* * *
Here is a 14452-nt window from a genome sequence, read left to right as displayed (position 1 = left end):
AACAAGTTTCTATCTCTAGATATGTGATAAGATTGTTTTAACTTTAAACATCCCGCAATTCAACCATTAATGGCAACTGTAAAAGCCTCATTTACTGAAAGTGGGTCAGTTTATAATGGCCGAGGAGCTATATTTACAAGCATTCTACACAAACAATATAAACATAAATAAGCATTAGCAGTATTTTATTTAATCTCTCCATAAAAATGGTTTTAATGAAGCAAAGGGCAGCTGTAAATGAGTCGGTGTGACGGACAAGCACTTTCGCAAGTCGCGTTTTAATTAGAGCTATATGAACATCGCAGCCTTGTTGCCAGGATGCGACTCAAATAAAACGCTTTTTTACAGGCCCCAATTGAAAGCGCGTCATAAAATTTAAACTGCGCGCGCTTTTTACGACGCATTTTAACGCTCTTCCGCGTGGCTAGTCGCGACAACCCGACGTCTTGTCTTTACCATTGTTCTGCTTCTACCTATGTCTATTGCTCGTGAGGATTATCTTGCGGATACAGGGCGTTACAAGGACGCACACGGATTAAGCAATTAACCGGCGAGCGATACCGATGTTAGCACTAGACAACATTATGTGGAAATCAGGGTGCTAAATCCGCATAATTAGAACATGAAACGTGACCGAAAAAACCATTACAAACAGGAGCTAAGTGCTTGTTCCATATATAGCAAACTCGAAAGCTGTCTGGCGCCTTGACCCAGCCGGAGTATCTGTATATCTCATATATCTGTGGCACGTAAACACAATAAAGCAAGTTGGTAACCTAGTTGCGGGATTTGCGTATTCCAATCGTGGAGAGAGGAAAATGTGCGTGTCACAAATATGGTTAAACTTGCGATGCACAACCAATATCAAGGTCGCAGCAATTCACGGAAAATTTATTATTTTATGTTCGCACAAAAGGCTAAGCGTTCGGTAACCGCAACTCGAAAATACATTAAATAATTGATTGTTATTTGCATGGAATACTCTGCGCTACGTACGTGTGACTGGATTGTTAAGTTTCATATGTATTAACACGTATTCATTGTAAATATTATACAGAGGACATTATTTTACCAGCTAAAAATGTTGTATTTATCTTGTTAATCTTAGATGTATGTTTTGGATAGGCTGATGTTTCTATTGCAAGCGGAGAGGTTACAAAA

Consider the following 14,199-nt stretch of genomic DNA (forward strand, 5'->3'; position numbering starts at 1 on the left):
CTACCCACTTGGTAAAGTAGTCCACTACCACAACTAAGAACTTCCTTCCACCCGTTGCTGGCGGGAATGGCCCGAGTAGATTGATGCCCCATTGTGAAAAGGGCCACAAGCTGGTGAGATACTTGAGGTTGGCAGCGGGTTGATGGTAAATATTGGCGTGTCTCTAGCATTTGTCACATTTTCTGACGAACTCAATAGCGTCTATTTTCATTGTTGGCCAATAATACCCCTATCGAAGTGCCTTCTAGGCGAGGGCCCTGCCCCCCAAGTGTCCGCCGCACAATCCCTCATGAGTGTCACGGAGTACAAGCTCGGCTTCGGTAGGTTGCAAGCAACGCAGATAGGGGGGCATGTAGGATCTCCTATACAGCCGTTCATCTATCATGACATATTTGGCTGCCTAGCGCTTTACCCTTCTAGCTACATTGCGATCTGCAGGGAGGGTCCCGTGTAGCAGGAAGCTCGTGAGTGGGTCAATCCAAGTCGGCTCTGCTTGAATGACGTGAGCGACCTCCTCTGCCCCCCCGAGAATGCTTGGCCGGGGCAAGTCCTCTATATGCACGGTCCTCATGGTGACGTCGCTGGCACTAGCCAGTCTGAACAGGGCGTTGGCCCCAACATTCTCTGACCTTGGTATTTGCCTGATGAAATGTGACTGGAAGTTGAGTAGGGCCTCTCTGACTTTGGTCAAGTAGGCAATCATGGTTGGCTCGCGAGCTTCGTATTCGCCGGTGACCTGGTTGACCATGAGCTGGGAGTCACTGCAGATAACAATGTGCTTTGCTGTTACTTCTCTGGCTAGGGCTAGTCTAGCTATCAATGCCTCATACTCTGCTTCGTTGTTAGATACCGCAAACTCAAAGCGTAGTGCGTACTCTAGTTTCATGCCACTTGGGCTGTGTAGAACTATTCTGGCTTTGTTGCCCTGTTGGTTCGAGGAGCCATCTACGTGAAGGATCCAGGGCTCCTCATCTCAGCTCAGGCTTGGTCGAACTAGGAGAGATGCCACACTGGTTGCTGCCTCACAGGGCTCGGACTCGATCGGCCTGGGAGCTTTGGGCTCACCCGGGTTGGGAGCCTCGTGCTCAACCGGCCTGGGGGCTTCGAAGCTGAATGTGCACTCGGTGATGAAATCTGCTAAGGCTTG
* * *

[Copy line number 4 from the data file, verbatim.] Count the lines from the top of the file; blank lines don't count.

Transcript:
CTACCCACTTGGTAAAGTAGTCCACTACCACAACTAAGAACTTCCTTCCACCCGTTGCTGGCGGGAATGGCCCGAGTAGATTGATGCCCCATTGTGAAAAGGGCCACAAGCTGGTGAGATACTTGAGGTTGGCAGCGGGTTGATGGTAAATATTGGCGTGTCTCTAGCATTTGTCACATTTTCTGACGAACTCAATAGCGTCTATTTTCATTGTTGGCCAATAATACCCCTATCGAAGTGCCTTCTAGGCGAGGGCCCTGCCCCCCAAGTGTCCGCCGCACAATCCCTCATGAGTGTCACGGAGTACAAGCTCGGCTTCGGTAGGTTGCAAGCAACGCAGATAGGGGGGCATGTAGGATCTCCTATACAGCCGTTCATCTATCATGACATATTTGGCTGCCTAGCGCTTTACCCTTCTAGCTACATTGCGATCTGCAGGGAGGGTCCCGTGTAGCAGGAAGCTCGTGAGTGGGTCAATCCAAGTCGGCTCTGCTTGAATGACGTGAGCGACCTCCTCTGCCCCCCCGAGAATGCTTGGCCGGGGCAAGTCCTCTATATGCACGGTCCTCATGGTGACGTCGCTGGCACTAGCCAGTCTGAACAGGGCGTTGGCCCCAACATTCTCTGACCTTGGTATTTGCCTGATGAAATGTGACTGGAAGTTGAGTAGGGCCTCTCTGACTTTGGTCAAGTAGGCAATCATGGTTGGCTCGCGAGCTTCGTATTCGCCGGTGACCTGGTTGACCATGAGCTGGGAGTCACTGCAGATAACAATGTGCTTTGCTGTTACTTCTCTGGCTAGGGCTAGTCTAGCTATCAATGCCTCATACTCTGCTTCGTTGTTAGATACCGCAAACTCAAAGCGTAGTGCGTACTCTAGTTTCATGCCACTTGGGCTGTGTAGAACTATTCTGGCTTTGTTGCCCTGTTGGTTCGAGGAGCCATCTACGTGAAGGATCCAGGGCTCCTCATCTCAGCTCAGGCTTGGTCGAACTAGGAGAGATGCCACACTGGTTGCTGCCTCACAGGGCTCGGACTCGATCGGCCTGGGAGCTTTGGGCTCACCCGGGTTGGGAGCCTCGTGCTCAACCGGCCTGGGGGCTTCGAAGCTGAATGTGCACTCGGTGATGAAATCTGCTAAGGCTTG